Pros and cons of cutting edge frameworks - ASP.NET Core

Since January, I am working for a client on a project, which is built with ASP.NET Core and Angular2. If you followed this blog, you know I am also working on my pet project that is to create a microservices framework MiSeCo - based on ASP.NET Core. I thought it would be a good idea to share my experience of working with frameworks which have not been released yet :)

Why I have chosen beta (or RC) frameworks

When we were discussing the new project with a client, ASP.NET Core was in RC1 state with RC2 planned for February. Angular2 was in beta. The project development was planned to last a year with a release in January 2017. The customer required that the project was written in ASP and Angular. Given the release time, everyone agreed it didn’t make sense to start in technologies that are planned to be replaced by the time the project goes live.

When it comes to MiSeCo, I think it’s clear. Who would take on a pet project and do it in soon-to-be-legacy technology? ;) Here the choice was clear - ASP.NET Core again!

Since the experience with both of them was completely different, I think it makes sense to write about each separately.

ASP.NET Core RC1

When I started to work on it, its current status was Release Candidate 1 with an RC2 planned next month. 4 months later, we’re still on RC1, but it seems RC2 is coming in a week or two. During that time, there were no releases with bug fixes. It’s partly because guys at Microsoft decided to change command line tooling, which is quite a big task if you consider the size of the framework.

The good

I was working only with the API part of the MVC framework and it’s much better than its predecessor. The biggest advantage is the fact it’s modular. You can add and remove features as you need them by managing NuGet packages. It’s also much easier and straightforward to set up. I hated the way it was done in the ‘old’ asp - with the gobal.asax here, routes there… All of it is gone. You’ve got one class called Startup and you set everything up there. Another, very nice thing is the fact, WebApi is now part of the MVC, so you can have class UserController, which will return a view, but also provide a JSON API. I know there are many improvements to view processing too, but I can’t comment on that. Oh! And one more thing. It’s cross-platform! :) And open source.

The bad

One of the biggest issues are gaps in the documentation. If you go to http://docs.asp.net and see the list of topics, there are lot of wrench icons. This icon means, there is no text on this subject yet. Fortunately for me, most of the things for creating and API are covered, but when you’re building an MVC app, you might have problems. The solution for this, as always, is StackOverflow, but there you hit another problem. Naming… This framework was called vNext, ASP.NET 5 and now it’s ASP.NET Core. This doesn’t help searching. Next problem - changes. Even if you find a solution to your problem, it could have been written for a previous version and might not work in the current one. Thanks to open source nature of it, there is also support available on github. But you get same problems there (apart from searching).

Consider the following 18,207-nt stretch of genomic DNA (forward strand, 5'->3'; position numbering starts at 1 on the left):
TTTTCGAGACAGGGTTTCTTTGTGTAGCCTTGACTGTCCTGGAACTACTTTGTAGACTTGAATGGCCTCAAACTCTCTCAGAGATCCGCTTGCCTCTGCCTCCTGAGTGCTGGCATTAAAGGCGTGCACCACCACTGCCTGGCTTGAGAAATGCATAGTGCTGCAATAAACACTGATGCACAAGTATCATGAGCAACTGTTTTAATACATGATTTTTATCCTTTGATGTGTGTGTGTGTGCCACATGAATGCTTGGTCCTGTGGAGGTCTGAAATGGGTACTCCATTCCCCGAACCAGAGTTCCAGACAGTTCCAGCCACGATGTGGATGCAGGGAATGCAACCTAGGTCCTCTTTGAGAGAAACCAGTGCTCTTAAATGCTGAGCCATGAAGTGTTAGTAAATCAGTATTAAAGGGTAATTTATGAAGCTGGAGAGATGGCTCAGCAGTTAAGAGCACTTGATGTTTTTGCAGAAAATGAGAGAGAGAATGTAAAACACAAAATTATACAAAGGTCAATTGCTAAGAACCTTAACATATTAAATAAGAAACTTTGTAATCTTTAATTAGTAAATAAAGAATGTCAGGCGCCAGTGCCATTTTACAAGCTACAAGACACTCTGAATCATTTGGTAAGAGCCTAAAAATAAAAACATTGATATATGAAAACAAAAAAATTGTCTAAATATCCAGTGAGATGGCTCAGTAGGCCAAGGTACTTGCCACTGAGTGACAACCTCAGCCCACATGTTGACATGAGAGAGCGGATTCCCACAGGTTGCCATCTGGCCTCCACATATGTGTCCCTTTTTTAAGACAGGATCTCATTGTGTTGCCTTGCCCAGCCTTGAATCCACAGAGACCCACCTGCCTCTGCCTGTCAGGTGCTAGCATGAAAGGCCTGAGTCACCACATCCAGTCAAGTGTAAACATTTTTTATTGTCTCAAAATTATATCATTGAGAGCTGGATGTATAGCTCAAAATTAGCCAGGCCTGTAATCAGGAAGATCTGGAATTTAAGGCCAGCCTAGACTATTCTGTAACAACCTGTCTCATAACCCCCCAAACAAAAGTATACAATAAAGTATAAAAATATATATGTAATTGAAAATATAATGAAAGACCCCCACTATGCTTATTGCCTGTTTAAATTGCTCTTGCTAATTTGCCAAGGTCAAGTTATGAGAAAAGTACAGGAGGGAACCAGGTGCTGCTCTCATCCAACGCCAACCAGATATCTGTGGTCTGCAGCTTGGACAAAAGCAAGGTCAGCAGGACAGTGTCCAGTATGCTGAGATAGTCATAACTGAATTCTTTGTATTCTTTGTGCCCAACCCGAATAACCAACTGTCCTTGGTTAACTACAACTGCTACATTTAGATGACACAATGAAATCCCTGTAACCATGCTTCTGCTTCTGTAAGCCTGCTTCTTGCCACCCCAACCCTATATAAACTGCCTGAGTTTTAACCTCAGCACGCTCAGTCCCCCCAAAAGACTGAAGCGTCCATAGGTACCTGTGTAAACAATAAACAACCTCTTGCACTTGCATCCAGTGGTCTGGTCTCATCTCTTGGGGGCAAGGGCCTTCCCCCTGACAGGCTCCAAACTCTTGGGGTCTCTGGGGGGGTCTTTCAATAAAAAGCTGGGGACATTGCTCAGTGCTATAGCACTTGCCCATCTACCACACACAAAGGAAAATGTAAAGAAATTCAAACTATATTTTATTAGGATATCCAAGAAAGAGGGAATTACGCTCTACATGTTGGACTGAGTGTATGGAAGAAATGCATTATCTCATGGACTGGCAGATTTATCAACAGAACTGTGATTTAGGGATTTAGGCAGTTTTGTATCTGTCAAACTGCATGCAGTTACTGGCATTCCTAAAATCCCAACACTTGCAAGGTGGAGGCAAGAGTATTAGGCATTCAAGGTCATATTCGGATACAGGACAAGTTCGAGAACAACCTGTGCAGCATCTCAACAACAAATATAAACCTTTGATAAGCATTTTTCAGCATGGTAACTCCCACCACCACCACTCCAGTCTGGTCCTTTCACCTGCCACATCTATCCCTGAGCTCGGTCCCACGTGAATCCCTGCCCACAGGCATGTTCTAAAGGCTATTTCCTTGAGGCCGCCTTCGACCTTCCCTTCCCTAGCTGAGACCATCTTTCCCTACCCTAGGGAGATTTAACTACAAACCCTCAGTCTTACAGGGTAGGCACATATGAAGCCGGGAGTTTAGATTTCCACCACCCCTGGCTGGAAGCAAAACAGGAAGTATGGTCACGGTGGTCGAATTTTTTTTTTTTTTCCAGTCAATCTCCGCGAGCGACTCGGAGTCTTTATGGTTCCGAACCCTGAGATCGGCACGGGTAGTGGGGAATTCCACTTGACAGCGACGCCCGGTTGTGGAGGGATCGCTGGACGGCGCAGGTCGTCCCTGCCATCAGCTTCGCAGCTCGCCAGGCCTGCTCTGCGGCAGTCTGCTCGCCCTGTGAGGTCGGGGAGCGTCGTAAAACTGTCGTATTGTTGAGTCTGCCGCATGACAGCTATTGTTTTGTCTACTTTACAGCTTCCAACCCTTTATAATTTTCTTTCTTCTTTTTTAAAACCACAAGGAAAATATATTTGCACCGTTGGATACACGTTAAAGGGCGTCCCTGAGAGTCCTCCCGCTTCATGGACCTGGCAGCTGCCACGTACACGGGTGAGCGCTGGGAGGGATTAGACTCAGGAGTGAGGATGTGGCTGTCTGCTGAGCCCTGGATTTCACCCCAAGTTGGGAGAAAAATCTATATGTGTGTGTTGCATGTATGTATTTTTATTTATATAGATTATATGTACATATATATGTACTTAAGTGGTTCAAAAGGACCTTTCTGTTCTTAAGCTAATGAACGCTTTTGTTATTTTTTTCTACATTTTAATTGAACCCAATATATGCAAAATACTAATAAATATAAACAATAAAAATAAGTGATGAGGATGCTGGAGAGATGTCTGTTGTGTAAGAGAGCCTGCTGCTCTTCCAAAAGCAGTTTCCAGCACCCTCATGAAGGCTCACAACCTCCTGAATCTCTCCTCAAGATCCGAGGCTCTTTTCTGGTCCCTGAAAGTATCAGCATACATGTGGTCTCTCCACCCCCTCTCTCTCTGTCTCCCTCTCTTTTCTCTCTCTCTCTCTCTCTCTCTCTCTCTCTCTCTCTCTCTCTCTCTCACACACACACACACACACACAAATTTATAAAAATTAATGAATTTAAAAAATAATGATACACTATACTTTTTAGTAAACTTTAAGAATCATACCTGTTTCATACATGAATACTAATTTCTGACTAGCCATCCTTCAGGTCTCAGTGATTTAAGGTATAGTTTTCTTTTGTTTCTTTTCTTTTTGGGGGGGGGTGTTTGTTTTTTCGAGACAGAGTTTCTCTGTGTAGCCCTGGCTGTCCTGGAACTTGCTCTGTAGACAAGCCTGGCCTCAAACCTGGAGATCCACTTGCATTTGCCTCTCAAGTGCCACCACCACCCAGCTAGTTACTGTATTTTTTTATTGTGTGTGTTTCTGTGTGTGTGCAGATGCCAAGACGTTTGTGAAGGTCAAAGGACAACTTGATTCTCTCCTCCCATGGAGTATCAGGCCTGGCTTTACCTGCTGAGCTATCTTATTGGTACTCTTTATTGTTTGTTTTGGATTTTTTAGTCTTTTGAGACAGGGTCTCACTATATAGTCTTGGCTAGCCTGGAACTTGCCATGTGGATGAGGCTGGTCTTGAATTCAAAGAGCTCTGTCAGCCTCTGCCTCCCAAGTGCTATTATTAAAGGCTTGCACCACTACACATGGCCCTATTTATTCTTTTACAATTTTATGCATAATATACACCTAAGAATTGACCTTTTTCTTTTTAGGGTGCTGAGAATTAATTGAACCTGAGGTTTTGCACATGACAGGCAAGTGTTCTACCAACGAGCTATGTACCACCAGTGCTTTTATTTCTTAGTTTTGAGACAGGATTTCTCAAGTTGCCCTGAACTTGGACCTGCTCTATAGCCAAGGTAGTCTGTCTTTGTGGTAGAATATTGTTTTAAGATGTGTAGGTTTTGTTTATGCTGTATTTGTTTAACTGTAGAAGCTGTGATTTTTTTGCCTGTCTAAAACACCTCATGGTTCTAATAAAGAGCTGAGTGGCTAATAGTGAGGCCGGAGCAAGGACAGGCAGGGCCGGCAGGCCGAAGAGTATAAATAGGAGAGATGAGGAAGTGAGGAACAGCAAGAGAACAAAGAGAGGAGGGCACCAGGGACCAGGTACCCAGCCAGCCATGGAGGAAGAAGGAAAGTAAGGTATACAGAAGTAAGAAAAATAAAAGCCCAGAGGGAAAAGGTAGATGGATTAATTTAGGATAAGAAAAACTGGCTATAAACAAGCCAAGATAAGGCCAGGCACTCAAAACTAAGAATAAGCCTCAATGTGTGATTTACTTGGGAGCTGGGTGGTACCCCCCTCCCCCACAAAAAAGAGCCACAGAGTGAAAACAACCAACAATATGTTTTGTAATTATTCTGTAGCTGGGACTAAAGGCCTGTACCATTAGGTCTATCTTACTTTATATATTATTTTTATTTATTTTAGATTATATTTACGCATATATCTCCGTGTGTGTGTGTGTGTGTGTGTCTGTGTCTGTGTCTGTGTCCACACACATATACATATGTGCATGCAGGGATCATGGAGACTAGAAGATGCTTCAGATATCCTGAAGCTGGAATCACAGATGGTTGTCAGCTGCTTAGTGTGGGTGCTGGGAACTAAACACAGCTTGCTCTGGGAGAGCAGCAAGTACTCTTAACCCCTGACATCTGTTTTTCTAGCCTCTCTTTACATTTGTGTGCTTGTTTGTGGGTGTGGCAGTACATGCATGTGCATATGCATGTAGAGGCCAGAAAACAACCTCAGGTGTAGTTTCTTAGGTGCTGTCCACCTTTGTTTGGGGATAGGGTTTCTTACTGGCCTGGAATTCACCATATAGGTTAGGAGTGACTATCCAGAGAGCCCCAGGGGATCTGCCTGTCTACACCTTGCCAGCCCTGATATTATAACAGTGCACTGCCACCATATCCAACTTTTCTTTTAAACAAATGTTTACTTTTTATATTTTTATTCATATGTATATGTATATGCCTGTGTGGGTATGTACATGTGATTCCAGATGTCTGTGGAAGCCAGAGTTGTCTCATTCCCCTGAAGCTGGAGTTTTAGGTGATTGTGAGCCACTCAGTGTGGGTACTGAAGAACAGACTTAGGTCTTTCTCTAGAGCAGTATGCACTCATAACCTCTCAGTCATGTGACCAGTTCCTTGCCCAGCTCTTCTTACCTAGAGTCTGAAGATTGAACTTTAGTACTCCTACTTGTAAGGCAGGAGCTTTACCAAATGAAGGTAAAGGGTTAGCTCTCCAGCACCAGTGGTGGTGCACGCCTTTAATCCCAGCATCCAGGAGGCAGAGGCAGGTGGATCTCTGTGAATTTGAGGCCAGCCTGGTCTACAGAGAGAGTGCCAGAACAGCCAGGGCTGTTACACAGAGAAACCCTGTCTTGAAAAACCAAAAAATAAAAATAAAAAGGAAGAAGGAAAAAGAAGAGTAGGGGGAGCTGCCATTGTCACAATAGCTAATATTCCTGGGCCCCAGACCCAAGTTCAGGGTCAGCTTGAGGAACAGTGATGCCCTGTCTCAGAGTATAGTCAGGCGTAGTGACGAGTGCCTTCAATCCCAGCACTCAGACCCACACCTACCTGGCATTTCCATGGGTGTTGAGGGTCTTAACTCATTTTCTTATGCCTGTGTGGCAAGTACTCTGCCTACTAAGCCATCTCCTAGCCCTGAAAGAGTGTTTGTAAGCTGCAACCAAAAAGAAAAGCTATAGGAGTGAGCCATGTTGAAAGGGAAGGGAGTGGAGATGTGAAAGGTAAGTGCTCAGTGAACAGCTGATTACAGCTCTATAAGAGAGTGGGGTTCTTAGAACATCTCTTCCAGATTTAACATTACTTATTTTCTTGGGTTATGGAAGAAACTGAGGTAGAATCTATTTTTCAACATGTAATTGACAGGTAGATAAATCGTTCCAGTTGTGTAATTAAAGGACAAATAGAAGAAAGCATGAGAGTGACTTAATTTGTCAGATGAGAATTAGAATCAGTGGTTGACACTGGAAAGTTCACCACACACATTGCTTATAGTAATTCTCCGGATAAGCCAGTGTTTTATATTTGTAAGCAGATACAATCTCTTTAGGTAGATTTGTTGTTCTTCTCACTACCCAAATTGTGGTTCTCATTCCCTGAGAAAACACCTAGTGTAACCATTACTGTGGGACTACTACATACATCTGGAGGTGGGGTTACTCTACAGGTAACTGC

Another thing is lack of support in the tooling. You can forget about NCrunch or R# Test Runner. Both companies say they will get to it when it gets more stable. Maybe with RC2…

The ugly

As with every Beta or RC version, you get some bugs and errors. That’s completely normal and you have to remember about it when you start working with such thing. But! It’s usually the case (look at angular2) you get bug fixing releases every now and then. The RC1 version was released in November 2015. Now, mid-May 2016, we should get an RC2. That’s half a year with no fixes. That would still be acceptable if there wouldn’t be any serious issues. And I have to admit there are not so many. But, for example, in my work-project I have some ‘old style’ Class Library projects. And Visual Studio has problems with adding a reference to a class library from the ASP.NET Core project. You have to manually add a dll from the obj folder, which is then not automatically compiled when you make changes and build your website… Annoying, but should be fixed in RC2 hopefully :)

Summary

All in all, I am happy I took this path. It’s always nice to work on something new, even though you get some problems from time to time. If you want to do the same, you have to remember it’s going to be frustrating sometimes and will definitely take more time in the beginning as you have to get used to new things. But, when it’s released, you should be already fluent with it, which can make you more interesting on a job market :)

In few days, I am going to post about my experience with Angular2. Follow my twitter or facebook page if you don’t want to miss it!

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About Michał Dymel

Passionate software developer interested in Web Development, .NET, Angular2, Architecture and security. Currently doing remote consulting.

Szczecin, Poland https://devblog.dymel.pl
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